advice, nutrition, nutrition advice, Uncategorized, vegan advice, vegan baking, vegan food

Cooking with aquafaba

Aquafaba – the brine that chickpeas are in! (You can even make your own/use the water that the chickpeas have been boiled in if you boil them yourselves. However then it is a whole process of cooling and warming i think and i have never done it myself, i just pour away the water after i have boiled the chickpeas.)

It is crazy how i had never heard of aquafaba until i had been vegan for about 6-12 months. Never even thought that you could use that liquid for something…. all the “waste” over the years.

Aquafaba is such an amazing ingredient according to me. Nutritionally it doesn’t really add anything, maybe just some salt as persavatives for the chickpeas, but otherwise it is not really a source of nutrition. However it can be used to make so many different foods such as mayonnaise, meringues, pancakes, brownies, bread, scones, macarons etc You can even use it to make mousse, ice cream, butter cream and the list goes on.

I even use aquafaba when making bean burgers and hummus, , instead of using water i use the aquafaba. It doesn’t add so much taste but it can bind together different ingredients and also has the ability to bind air to become fluffy and like meringue but also works well to make your own mayonnaise, aioli and other sauces.

This post is just a way of reminding you to not throw away the aquafaba if you buy beans in cans or tetra packs! Save it (can last 3-5 days in the fridge) and substitute water with aquafaba in certain recipes πŸ™‚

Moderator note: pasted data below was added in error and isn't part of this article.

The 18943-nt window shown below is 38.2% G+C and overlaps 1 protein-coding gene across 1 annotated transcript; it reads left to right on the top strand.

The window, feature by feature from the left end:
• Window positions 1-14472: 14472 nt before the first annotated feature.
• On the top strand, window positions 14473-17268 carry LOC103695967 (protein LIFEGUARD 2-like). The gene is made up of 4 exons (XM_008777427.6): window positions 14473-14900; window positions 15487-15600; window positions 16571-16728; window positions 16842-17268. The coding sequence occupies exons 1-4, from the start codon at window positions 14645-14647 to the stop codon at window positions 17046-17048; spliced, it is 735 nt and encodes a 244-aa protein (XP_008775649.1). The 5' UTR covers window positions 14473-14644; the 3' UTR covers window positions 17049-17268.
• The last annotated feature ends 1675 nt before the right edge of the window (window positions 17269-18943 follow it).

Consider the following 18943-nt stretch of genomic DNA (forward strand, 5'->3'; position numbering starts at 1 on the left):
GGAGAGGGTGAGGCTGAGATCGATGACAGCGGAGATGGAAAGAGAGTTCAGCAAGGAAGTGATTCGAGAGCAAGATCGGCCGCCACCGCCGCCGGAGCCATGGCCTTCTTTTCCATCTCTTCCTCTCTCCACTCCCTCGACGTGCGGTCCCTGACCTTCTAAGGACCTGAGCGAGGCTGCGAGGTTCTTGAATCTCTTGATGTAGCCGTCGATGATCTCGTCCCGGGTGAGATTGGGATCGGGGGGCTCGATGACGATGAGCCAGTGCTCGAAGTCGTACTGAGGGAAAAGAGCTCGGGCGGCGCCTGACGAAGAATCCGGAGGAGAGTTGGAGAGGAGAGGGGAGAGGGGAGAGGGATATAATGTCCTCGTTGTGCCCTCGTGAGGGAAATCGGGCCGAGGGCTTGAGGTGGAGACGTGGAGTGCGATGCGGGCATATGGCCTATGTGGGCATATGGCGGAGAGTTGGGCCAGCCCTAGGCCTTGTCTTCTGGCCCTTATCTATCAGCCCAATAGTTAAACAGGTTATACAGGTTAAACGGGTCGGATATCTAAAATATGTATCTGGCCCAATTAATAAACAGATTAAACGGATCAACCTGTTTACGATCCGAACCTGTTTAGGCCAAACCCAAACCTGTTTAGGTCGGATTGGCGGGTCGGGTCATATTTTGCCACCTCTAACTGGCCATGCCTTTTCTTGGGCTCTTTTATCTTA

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4 thoughts on “Cooking with aquafaba”

  1. This is amazing – never would have thought the water from canned beans could be used for anything! I`m thinking that maybe it would do a better job of binding ingredients in cakes than the xantham gum I currently use, will certainly give it a go next time I bake πŸ™‚

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    1. I am glad you like the tips/advice πŸ™‚ You would never think to use aquafaba if you hadn’t read about it… it sure took me a long time to realise i could use it to bake and cook with! It does work as a binding agent, but i think in some dishes xanthum gum might work better, but try and see what works best in different dishes!

      Liked by 1 person

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